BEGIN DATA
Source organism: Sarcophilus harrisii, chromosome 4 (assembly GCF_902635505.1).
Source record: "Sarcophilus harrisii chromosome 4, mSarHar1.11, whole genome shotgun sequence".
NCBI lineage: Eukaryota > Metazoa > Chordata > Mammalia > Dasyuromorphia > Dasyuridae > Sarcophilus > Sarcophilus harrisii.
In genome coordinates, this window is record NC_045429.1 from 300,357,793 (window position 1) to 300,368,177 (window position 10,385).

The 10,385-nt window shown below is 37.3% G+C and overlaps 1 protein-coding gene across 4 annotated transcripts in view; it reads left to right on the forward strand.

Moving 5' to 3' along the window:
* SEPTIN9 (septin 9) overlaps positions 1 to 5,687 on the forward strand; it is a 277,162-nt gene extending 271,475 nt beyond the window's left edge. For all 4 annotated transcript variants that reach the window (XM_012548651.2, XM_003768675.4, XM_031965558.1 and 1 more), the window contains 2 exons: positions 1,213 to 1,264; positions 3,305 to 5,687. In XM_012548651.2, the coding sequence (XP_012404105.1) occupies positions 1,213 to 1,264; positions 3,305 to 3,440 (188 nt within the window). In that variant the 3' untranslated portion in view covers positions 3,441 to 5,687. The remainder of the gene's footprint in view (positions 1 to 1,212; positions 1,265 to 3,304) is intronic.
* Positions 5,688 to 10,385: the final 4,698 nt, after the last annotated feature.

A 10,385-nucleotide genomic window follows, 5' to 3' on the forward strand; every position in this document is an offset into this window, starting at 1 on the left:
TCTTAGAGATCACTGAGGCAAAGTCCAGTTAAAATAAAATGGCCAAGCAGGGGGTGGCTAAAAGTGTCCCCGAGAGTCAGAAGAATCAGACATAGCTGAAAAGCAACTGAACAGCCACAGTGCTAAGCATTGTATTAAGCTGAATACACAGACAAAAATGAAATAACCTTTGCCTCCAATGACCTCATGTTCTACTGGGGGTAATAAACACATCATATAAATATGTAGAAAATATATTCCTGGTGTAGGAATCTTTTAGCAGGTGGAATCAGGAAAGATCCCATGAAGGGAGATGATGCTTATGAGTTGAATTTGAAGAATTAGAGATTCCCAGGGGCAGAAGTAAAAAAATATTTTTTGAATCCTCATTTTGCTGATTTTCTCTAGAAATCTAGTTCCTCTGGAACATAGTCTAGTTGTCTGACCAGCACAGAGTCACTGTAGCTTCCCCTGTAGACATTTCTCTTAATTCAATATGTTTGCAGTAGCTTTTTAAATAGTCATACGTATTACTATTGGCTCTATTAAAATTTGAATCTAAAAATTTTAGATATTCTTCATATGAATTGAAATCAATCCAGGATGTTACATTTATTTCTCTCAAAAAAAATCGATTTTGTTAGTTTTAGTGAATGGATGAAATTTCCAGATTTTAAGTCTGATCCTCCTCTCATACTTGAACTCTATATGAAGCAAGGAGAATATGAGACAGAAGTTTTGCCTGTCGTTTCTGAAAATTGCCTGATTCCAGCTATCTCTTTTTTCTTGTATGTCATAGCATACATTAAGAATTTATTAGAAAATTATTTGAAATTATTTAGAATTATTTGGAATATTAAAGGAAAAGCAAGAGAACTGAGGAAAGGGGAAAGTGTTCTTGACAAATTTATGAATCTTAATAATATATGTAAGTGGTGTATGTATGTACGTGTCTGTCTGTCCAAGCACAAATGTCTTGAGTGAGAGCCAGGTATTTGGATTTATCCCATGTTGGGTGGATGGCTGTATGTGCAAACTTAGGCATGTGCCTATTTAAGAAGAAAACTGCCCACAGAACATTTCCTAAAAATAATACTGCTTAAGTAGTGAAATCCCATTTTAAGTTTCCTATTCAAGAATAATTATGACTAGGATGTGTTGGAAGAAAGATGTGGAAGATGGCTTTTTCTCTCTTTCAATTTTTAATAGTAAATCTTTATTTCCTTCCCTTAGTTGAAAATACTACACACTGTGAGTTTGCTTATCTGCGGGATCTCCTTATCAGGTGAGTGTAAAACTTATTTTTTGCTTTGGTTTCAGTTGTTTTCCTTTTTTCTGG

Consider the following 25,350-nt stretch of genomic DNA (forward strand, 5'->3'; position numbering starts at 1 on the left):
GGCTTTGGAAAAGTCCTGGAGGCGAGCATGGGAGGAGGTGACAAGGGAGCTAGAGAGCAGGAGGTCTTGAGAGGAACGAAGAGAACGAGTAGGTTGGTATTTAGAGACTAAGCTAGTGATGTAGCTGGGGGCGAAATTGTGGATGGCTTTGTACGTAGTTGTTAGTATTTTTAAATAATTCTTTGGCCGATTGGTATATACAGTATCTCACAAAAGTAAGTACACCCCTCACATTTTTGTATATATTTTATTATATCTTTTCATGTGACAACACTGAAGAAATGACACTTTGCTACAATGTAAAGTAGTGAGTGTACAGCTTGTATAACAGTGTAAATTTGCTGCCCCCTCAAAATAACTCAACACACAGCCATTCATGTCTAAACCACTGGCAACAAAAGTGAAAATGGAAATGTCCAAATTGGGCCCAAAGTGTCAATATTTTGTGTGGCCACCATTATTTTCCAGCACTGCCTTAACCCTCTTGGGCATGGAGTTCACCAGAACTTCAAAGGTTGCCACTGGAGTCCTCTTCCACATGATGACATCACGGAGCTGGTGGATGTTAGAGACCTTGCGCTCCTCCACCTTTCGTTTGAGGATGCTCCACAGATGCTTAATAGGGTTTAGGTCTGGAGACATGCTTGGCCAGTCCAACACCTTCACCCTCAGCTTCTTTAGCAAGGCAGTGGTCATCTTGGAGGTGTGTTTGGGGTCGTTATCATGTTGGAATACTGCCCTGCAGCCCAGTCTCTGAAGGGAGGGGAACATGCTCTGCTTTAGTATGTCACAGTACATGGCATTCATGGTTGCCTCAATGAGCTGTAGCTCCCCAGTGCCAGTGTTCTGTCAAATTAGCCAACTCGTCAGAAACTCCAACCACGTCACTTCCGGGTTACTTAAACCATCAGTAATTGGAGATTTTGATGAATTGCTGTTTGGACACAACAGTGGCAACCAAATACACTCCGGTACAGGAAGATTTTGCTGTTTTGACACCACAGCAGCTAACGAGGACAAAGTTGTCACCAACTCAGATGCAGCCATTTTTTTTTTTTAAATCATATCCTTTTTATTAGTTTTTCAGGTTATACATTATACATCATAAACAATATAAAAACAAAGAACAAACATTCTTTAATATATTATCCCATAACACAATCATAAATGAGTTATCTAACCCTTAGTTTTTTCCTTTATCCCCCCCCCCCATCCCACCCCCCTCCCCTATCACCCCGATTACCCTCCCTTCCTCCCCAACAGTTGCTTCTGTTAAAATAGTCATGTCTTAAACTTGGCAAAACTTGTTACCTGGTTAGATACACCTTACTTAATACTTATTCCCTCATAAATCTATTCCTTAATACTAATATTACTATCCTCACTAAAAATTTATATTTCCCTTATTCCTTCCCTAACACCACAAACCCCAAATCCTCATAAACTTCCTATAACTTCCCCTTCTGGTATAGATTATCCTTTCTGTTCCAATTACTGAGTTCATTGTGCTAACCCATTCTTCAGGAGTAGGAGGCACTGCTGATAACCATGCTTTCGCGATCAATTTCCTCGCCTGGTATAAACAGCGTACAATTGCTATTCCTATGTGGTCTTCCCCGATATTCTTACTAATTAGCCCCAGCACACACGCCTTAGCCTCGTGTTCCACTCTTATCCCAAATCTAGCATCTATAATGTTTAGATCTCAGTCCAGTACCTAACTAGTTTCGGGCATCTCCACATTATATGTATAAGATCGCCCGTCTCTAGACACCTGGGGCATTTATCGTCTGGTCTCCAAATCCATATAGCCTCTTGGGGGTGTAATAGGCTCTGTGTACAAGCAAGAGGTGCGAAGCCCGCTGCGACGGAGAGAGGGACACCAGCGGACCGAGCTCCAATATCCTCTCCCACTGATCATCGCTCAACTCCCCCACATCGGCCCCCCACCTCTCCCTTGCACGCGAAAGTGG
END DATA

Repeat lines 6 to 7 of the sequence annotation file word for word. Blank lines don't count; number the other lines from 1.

Moving 5' to 3' along the window:
* SEPTIN9 (septin 9) overlaps positions 1 to 5,687 on the forward strand; it is a 277,162-nt gene extending 271,475 nt beyond the window's left edge. For all 4 annotated transcript variants that reach the window (XM_012548651.2, XM_003768675.4, XM_031965558.1 and 1 more), the window contains 2 exons: positions 1,213 to 1,264; positions 3,305 to 5,687. In XM_012548651.2, the coding sequence (XP_012404105.1) occupies positions 1,213 to 1,264; positions 3,305 to 3,440 (188 nt within the window). In that variant the 3' untranslated portion in view covers positions 3,441 to 5,687. The remainder of the gene's footprint in view (positions 1 to 1,212; positions 1,265 to 3,304) is intronic.